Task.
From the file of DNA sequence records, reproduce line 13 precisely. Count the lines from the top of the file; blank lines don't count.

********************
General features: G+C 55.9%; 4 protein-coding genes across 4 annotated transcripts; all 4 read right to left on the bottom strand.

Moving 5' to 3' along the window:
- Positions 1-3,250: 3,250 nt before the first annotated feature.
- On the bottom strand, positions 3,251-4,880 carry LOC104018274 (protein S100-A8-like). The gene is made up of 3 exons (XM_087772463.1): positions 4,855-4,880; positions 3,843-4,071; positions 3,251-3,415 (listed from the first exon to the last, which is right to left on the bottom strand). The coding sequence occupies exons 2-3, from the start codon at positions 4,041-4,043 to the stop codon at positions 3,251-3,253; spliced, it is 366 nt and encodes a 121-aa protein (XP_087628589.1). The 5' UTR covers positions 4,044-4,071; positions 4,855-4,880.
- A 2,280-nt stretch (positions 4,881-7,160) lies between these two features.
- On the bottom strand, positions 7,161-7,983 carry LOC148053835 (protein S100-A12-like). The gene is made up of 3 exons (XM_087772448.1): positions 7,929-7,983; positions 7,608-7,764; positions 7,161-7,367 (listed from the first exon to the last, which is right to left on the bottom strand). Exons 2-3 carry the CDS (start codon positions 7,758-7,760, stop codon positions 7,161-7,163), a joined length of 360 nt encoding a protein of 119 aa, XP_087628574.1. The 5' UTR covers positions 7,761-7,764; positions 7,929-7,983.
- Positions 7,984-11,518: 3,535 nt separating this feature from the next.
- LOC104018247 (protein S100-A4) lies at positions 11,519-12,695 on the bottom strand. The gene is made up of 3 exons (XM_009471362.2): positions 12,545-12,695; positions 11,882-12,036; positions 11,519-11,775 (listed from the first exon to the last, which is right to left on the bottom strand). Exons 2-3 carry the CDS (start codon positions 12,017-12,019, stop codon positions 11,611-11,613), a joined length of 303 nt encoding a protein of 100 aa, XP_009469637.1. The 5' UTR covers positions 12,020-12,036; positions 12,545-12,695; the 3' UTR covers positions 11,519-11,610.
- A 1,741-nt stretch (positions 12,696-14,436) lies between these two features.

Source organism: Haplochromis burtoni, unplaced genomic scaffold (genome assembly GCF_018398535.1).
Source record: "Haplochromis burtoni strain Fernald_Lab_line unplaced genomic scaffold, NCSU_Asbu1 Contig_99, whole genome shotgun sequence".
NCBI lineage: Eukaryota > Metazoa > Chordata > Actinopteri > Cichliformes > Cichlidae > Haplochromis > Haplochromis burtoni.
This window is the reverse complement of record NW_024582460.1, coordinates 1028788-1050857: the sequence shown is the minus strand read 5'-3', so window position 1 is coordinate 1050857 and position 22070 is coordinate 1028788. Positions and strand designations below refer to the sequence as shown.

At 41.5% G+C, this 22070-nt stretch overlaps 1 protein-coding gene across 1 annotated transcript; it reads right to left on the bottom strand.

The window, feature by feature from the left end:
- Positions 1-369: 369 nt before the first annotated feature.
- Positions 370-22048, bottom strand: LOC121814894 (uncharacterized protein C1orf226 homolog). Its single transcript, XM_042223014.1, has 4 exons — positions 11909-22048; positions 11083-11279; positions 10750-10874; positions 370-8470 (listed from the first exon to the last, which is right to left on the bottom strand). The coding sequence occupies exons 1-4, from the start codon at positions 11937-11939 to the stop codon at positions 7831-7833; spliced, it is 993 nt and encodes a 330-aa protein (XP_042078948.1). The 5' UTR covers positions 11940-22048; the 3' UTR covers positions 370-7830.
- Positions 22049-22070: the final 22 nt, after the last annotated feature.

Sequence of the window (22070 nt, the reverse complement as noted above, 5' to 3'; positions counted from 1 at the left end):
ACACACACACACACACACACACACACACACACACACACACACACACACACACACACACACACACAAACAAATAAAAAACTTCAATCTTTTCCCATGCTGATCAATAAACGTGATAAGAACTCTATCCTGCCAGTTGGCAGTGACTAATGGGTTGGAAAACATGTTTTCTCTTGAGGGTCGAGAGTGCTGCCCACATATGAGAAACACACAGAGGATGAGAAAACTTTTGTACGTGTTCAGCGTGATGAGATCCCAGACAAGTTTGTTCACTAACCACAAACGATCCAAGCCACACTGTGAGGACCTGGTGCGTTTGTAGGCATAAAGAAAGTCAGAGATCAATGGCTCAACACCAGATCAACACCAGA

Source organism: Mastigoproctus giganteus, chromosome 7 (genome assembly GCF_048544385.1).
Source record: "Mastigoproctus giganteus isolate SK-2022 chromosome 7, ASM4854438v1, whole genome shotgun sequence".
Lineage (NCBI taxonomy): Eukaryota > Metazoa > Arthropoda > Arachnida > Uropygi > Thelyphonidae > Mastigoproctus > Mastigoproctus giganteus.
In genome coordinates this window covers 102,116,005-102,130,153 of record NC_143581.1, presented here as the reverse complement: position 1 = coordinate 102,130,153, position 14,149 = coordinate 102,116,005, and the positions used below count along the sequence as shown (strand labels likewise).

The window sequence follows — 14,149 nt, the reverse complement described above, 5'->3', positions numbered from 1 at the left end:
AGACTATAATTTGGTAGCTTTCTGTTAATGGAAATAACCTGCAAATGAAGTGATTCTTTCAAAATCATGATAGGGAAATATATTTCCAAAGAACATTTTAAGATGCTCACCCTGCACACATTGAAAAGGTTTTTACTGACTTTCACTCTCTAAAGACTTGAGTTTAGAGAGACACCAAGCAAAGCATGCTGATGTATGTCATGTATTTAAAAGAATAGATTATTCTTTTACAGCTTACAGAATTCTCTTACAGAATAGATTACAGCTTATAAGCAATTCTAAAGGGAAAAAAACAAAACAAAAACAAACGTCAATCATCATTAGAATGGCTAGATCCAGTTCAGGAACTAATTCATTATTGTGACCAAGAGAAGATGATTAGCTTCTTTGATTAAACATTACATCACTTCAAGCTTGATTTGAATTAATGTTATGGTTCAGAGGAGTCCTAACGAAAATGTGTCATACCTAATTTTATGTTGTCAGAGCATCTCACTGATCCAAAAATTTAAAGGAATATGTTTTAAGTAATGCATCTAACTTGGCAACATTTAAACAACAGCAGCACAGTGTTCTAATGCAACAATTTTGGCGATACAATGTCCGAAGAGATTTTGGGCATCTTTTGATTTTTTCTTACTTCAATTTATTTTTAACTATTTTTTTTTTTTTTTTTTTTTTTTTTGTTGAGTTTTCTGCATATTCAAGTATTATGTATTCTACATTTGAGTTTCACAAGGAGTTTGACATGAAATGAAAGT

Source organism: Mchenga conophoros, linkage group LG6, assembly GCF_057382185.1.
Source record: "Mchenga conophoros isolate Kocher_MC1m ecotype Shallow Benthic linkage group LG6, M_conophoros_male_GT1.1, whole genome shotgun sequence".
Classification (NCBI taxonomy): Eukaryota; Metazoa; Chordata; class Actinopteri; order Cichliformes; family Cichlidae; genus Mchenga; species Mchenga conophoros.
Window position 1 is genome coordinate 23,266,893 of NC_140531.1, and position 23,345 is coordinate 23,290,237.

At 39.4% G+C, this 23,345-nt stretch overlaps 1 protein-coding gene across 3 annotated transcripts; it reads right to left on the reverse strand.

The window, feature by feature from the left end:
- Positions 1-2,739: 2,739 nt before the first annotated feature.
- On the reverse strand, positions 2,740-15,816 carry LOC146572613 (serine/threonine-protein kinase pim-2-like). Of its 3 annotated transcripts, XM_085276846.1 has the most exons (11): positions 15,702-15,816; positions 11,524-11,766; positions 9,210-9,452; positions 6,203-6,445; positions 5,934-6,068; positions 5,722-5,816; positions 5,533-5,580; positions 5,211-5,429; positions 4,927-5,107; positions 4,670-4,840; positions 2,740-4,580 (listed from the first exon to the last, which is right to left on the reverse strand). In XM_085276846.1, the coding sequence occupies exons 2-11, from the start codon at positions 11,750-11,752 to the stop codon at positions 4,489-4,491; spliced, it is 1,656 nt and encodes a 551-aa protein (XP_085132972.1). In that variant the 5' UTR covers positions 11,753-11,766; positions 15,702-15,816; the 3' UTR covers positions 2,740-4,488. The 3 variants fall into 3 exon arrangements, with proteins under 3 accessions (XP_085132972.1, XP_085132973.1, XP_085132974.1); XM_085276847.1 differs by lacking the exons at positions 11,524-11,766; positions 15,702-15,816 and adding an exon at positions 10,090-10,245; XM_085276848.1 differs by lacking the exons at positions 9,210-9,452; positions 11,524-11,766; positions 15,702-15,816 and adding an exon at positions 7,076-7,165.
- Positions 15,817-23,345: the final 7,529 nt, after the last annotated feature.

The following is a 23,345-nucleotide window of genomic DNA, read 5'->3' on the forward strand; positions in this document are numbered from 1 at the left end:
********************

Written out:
This window is the reverse complement of record NW_024582460.1, coordinates 1028788-1050857: the sequence shown is the minus strand read 5'-3', so window position 1 is coordinate 1050857 and position 22070 is coordinate 1028788. Positions and strand designations below refer to the sequence as shown.